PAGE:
An Indian reservation near South Dakota’s Black Hills and a chain of lumberyards set amid Maine’s Eastern White Pines seemingly have nothing in common. But both of those vast places—plus a rare medical condition—figure not only in the life of Kevin Hancock but also help explain why Hancock Lumber Co. is 2017’s ProSales Dealer of the Year.
Lots of past DOYs owed their success to a gifted individual or a talented family. Hancock Lumber may be in its sixth generation and 50-year-old Kevin might be a big reason why, but circumstances and personal philosophy make Hancock Lumber’s accomplishment much more of a group achievement.
Hancock’s culture embraces team huddles and bottom-up solution-finding. About the only meetings Kevin leads are with his outside board of directors (he believes in that structure even though the company is family-owned), and executive team. “The whole idea is more about pushing power out from the center rather than collecting it here,” he says.
“Kevin’s a great strategist, a great visionary, and a great motivator,” says Paul Wainman, a native of England who joined the company in February as chief financial officer. “He doesn’t stand over me. He lets me go on with it. There’s huge empowerment. We’re allowed to make decisions.”
A Voice in the Wilderness
Kevin already was moving toward a group culture when his vocal chords went awry from a condition called spasmodic dysphonia. When a person with this condition tries to speak, involuntary spasms in the larynx’s muscles cause the voice to break up. The ailment made it painful for Kevin to speak any length of time, and today he can get only temporary relief by receiving Botox shots into his voicebox.
He had to learn how to run what now is a 14-location, 475-employee, $155 million company while talking less. His solution, he says, started defensively: “In 2010, I was right in the middle of trying to help the company through the downturn, so I got really good at answering questions with a question. ... What started as a defensive mechanism [to spare my throat] became something more. People already know what the answer should be. It was really powerful to hear people propose actions. Then it was their idea, not mine. So we kept building on that.”
Kevin started creating lists of things to address at meetings but then would hide his list under a blank sheet of paper. More often than not, he says, people at the meeting not only raised the issues Kevin wanted to cover but also “provided the answers to the test:” their own recommendations for what to do.
“People will let the supervisor or manager gobble up whatever work the boss wants to do, and they’ll do whatever’s left,” he says. “If the leaders hold back from grabbing every problem, challenge, or opportunity and have the courage to leave it out there, 99% of the time the people will scoop it up.”
Ideas reach Hancock executives via other sources as well. One important conduit is employee survey that an outside firm conducts to select its annual list of Best Places to Work in Maine. Kevin believes having an outsider run the survey produces more honest answers. He also believes doing the survey year after year provides key data to track what’s working. So far, the results have been as encouraging as they are informing: Hancock has been named a Best Place to Work in Maine for three years running.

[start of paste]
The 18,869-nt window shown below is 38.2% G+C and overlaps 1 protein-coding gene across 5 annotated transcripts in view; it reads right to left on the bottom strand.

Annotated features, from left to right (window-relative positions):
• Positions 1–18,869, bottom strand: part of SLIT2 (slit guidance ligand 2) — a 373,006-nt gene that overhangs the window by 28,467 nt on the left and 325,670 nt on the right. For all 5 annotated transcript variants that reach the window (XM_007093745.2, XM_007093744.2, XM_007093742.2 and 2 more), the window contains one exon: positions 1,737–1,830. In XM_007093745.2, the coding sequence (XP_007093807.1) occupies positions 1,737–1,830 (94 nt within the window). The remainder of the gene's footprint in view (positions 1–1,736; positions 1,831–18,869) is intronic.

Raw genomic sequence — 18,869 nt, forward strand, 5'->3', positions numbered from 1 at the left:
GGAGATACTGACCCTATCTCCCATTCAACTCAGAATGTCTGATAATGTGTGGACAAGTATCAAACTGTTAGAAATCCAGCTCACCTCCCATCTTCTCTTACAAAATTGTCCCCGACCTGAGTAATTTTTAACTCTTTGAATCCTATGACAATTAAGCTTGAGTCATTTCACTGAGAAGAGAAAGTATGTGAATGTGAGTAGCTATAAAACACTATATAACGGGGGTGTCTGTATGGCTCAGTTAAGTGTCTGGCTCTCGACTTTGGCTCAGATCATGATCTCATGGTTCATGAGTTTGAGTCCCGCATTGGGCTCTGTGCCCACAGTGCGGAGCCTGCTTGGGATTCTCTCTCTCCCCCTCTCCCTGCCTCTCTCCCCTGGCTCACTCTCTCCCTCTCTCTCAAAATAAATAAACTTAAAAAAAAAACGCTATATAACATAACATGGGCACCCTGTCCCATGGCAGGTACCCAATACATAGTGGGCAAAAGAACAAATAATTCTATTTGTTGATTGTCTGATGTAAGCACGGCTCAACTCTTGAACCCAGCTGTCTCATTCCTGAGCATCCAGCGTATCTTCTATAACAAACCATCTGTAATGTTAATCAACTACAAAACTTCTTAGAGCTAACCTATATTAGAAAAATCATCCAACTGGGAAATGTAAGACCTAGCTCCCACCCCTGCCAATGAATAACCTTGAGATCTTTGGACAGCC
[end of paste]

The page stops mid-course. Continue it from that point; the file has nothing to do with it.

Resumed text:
“Leadership has evolved,” says Harland Storey, general manager of Hancock’s store in Yarmouth. “They understand that the good ideas come from the people doing the work.”
It’s easy to think Hancock Lumber succeeds because Maine is a place apart, and not just because you can buy lobster compost there. Hancock has been around since 1848, holds strong market share in a state that big dealers and builders avoid, and taps an ethnically homogenous population known for working hard and living frugally. Kevin also cautions that his team-oriented management style doesn’t work well in a recession, when quick decision-making is vital.
Still, much that Hancock does can work outside of Maine. But if you wish to copy this dealer’s business style, note how its leaders channel individual freedom by setting extensive ground rules and expectations. These come in two forms: values and metrics.
Rarely will you find an LBM operation in which heavily trafficked consumer areas have as many signs extolling a company’s customer promises—and employee expectations. For instance, a sign near the Yarmouth store’s front door commends “The Road to WOW Differentiation” by celebrating qualities like focus, discipline, and engagement. A circle chart urges staff to “guard every intersection”—that is, take care as a transaction passes through multiple staffers before reaching the customer, who presumably is reading the same sign. Close to half of the company’s marketing budget goes toward what other dealers would regard as internal messaging.
Along with the drumbeat of values and expectations, Hancock also is fanatical about metrics. And rarely will you find a dealer that shares its numbers so freely.
Customer brochures report such typically private numbers as Hancock’s On Time-In Full (OTIF) percentage, which measures the share of all deliveries that arrive by the time promised with everything requested on board. Most dealers that launch OTIF start with results in the 70s. Hancock’s been running a sterling 94.3%. And when sales reps meet with specific customers, they hand out sheets showing not only what that customer buys from Hancock but also what the typical customer purchases.
In showrooms, the company keeps track of how much time per linear foot it takes to do a design job. Hancock has even figured out differences in design times based on the cabinetry product to be used, thus helping both it and customers know how much time and effort will be needed to do a job.
Meanwhile, load-pullers and sales reps both strive to improve “journey value,” the total dollar value of goods on a vehicle when it leaves the lot. Hancock wants each truck to carry the maximum possible number of dollars’ worth of materials because that maximizes resources and promotes efficiency. It also cuts the risk of errors and injuries.
Ruth Kellick-Grubbs, who has worked with Hancock Lumber for more than 20 years, says lots of other dealers don’t embrace those metrics, thinking their job is to jump up and deliver goods as soon as the customer calls. “Everyone says that’s a competitive advantage, but is it really?” she asks. “We’re changing that model and delivering service.